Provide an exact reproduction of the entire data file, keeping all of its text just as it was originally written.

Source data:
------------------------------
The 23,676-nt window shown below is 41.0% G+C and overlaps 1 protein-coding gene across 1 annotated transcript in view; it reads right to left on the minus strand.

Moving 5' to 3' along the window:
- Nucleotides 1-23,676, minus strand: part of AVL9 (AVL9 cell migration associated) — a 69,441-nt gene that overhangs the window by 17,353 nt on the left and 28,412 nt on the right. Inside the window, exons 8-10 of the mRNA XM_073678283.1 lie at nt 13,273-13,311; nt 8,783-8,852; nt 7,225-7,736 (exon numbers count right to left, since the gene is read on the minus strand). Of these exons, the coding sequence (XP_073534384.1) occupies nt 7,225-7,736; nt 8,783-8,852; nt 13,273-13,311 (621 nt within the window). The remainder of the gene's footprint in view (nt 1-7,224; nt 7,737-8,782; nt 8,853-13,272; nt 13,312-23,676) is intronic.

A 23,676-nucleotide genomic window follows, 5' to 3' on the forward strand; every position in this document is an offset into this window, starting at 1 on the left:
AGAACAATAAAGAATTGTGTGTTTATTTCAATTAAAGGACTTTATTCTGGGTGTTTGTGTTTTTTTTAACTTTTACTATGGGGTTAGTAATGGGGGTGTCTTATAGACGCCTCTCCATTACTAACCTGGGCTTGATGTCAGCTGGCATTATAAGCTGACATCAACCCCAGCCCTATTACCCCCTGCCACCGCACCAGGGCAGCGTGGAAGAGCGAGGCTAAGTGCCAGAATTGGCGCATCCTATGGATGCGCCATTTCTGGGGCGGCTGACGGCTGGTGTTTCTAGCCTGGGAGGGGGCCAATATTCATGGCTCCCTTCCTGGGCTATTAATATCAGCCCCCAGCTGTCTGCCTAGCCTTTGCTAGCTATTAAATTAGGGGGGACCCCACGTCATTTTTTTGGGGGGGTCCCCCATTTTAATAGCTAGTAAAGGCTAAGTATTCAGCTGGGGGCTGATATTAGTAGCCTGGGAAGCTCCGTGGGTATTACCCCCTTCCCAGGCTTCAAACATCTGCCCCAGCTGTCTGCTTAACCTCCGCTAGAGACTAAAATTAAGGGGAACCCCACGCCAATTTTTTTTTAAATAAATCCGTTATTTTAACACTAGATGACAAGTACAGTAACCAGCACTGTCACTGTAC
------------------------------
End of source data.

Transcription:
The 23,676-nt window shown below is 41.0% G+C and overlaps 1 protein-coding gene across 1 annotated transcript in view; it reads right to left on the minus strand.

Moving 5' to 3' along the window:
- Nucleotides 1-23,676, minus strand: part of AVL9 (AVL9 cell migration associated) — a 69,441-nt gene that overhangs the window by 17,353 nt on the left and 28,412 nt on the right. Inside the window, exons 8-10 of the mRNA XM_073678283.1 lie at nt 13,273-13,311; nt 8,783-8,852; nt 7,225-7,736 (exon numbers count right to left, since the gene is read on the minus strand). Of these exons, the coding sequence (XP_073534384.1) occupies nt 7,225-7,736; nt 8,783-8,852; nt 13,273-13,311 (621 nt within the window). The remainder of the gene's footprint in view (nt 1-7,224; nt 7,737-8,782; nt 8,853-13,272; nt 13,312-23,676) is intronic.

A 23,676-nucleotide genomic window follows, 5' to 3' on the forward strand; every position in this document is an offset into this window, starting at 1 on the left:
AGAACAATAAAGAATTGTGTGTTTATTTCAATTAAAGGACTTTATTCTGGGTGTTTGTGTTTTTTTTAACTTTTACTATGGGGTTAGTAATGGGGGTGTCTTATAGACGCCTCTCCATTACTAACCTGGGCTTGATGTCAGCTGGCATTATAAGCTGACATCAACCCCAGCCCTATTACCCCCTGCCACCGCACCAGGGCAGCGTGGAAGAGCGAGGCTAAGTGCCAGAATTGGCGCATCCTATGGATGCGCCATTTCTGGGGCGGCTGACGGCTGGTGTTTCTAGCCTGGGAGGGGGCCAATATTCATGGCTCCCTTCCTGGGCTATTAATATCAGCCCCCAGCTGTCTGCCTAGCCTTTGCTAGCTATTAAATTAGGGGGGACCCCACGTCATTTTTTTGGGGGGGTCCCCCATTTTAATAGCTAGTAAAGGCTAAGTATTCAGCTGGGGGCTGATATTAGTAGCCTGGGAAGCTCCGTGGGTATTACCCCCTTCCCAGGCTTCAAACATCTGCCCCAGCTGTCTGCTTAACCTCCGCTAGAGACTAAAATTAAGGGGAACCCCACGCCAATTTTTTTTTAAATAAATCCGTTATTTTAACACTAGATGACAAGTACAGTAACCAGCACTGTCACTGTAC